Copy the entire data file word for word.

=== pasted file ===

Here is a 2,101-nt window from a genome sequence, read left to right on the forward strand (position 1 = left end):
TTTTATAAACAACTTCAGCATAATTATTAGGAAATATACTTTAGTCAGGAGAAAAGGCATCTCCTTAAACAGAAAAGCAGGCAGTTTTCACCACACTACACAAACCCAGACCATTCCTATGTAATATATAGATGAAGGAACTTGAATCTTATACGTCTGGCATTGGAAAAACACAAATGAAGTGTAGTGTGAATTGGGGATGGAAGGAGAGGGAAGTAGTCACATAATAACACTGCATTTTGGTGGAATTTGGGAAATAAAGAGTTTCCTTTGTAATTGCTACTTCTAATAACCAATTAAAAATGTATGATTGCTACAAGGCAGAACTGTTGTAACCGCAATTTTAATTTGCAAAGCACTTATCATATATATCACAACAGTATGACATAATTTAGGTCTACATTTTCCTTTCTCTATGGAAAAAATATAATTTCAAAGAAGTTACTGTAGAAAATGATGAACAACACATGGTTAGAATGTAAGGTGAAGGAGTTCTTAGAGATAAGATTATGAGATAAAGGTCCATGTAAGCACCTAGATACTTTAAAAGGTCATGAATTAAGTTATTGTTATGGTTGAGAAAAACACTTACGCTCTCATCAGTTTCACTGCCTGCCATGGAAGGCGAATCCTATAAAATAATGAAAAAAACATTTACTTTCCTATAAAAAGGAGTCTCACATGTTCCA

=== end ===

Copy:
Here is a 2,101-nt window from a genome sequence, read left to right on the forward strand (position 1 = left end):
TTTTATAAACAACTTCAGCATAATTATTAGGAAATATACTTTAGTCAGGAGAAAAGGCATCTCCTTAAACAGAAAAGCAGGCAGTTTTCACCACACTACACAAACCCAGACCATTCCTATGTAATATATAGATGAAGGAACTTGAATCTTATACGTCTGGCATTGGAAAAACACAAATGAAGTGTAGTGTGAATTGGGGATGGAAGGAGAGGGAAGTAGTCACATAATAACACTGCATTTTGGTGGAATTTGGGAAATAAAGAGTTTCCTTTGTAATTGCTACTTCTAATAACCAATTAAAAATGTATGATTGCTACAAGGCAGAACTGTTGTAACCGCAATTTTAATTTGCAAAGCACTTATCATATATATCACAACAGTATGACATAATTTAGGTCTACATTTTCCTTTCTCTATGGAAAAAATATAATTTCAAAGAAGTTACTGTAGAAAATGATGAACAACACATGGTTAGAATGTAAGGTGAAGGAGTTCTTAGAGATAAGATTATGAGATAAAGGTCCATGTAAGCACCTAGATACTTTAAAAGGTCATGAATTAAGTTATTGTTATGGTTGAGAAAAACACTTACGCTCTCATCAGTTTCACTGCCTGCCATGGAAGGCGAATCCTATAAAATAATGAAAAAAACATTTACTTTCCTATAAAAAGGAGTCTCACATGTTCCA